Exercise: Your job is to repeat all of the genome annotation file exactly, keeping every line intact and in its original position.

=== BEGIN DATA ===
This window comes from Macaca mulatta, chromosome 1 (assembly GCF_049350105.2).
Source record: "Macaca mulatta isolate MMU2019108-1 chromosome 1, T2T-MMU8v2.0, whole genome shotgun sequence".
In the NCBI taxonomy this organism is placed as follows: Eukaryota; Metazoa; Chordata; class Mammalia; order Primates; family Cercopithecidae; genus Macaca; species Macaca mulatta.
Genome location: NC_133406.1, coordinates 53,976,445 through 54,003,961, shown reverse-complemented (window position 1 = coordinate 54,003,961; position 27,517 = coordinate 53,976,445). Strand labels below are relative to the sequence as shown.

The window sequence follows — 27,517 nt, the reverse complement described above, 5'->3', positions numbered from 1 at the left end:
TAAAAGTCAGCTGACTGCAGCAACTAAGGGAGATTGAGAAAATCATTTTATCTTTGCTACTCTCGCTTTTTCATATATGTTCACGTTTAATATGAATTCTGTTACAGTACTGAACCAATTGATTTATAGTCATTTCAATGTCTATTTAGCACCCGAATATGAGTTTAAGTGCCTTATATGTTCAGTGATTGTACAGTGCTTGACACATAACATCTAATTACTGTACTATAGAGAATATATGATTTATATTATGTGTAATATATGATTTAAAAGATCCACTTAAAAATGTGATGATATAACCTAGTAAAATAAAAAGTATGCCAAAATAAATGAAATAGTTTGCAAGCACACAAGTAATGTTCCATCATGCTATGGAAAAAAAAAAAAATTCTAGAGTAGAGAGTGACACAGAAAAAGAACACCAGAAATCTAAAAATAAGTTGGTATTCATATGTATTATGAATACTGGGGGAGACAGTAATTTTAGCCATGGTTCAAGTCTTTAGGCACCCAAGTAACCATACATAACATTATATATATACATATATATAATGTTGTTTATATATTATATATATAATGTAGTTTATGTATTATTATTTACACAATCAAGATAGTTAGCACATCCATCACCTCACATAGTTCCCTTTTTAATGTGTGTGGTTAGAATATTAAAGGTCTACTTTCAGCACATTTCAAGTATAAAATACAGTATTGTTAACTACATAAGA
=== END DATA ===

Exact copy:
This window comes from Macaca mulatta, chromosome 1 (assembly GCF_049350105.2).
Source record: "Macaca mulatta isolate MMU2019108-1 chromosome 1, T2T-MMU8v2.0, whole genome shotgun sequence".
In the NCBI taxonomy this organism is placed as follows: Eukaryota; Metazoa; Chordata; class Mammalia; order Primates; family Cercopithecidae; genus Macaca; species Macaca mulatta.
Genome location: NC_133406.1, coordinates 53,976,445 through 54,003,961, shown reverse-complemented (window position 1 = coordinate 54,003,961; position 27,517 = coordinate 53,976,445). Strand labels below are relative to the sequence as shown.

The window sequence follows — 27,517 nt, the reverse complement described above, 5'->3', positions numbered from 1 at the left end:
TAAAAGTCAGCTGACTGCAGCAACTAAGGGAGATTGAGAAAATCATTTTATCTTTGCTACTCTCGCTTTTTCATATATGTTCACGTTTAATATGAATTCTGTTACAGTACTGAACCAATTGATTTATAGTCATTTCAATGTCTATTTAGCACCCGAATATGAGTTTAAGTGCCTTATATGTTCAGTGATTGTACAGTGCTTGACACATAACATCTAATTACTGTACTATAGAGAATATATGATTTATATTATGTGTAATATATGATTTAAAAGATCCACTTAAAAATGTGATGATATAACCTAGTAAAATAAAAAGTATGCCAAAATAAATGAAATAGTTTGCAAGCACACAAGTAATGTTCCATCATGCTATGGAAAAAAAAAAAAATTCTAGAGTAGAGAGTGACACAGAAAAAGAACACCAGAAATCTAAAAATAAGTTGGTATTCATATGTATTATGAATACTGGGGGAGACAGTAATTTTAGCCATGGTTCAAGTCTTTAGGCACCCAAGTAACCATACATAACATTATATATATACATATATATAATGTTGTTTATATATTATATATATAATGTAGTTTATGTATTATTATTTACACAATCAAGATAGTTAGCACATCCATCACCTCACATAGTTCCCTTTTTAATGTGTGTGGTTAGAATATTAAAGGTCTACTTTCAGCACATTTCAAGTATAAAATACAGTATTGTTAACTACATAAGA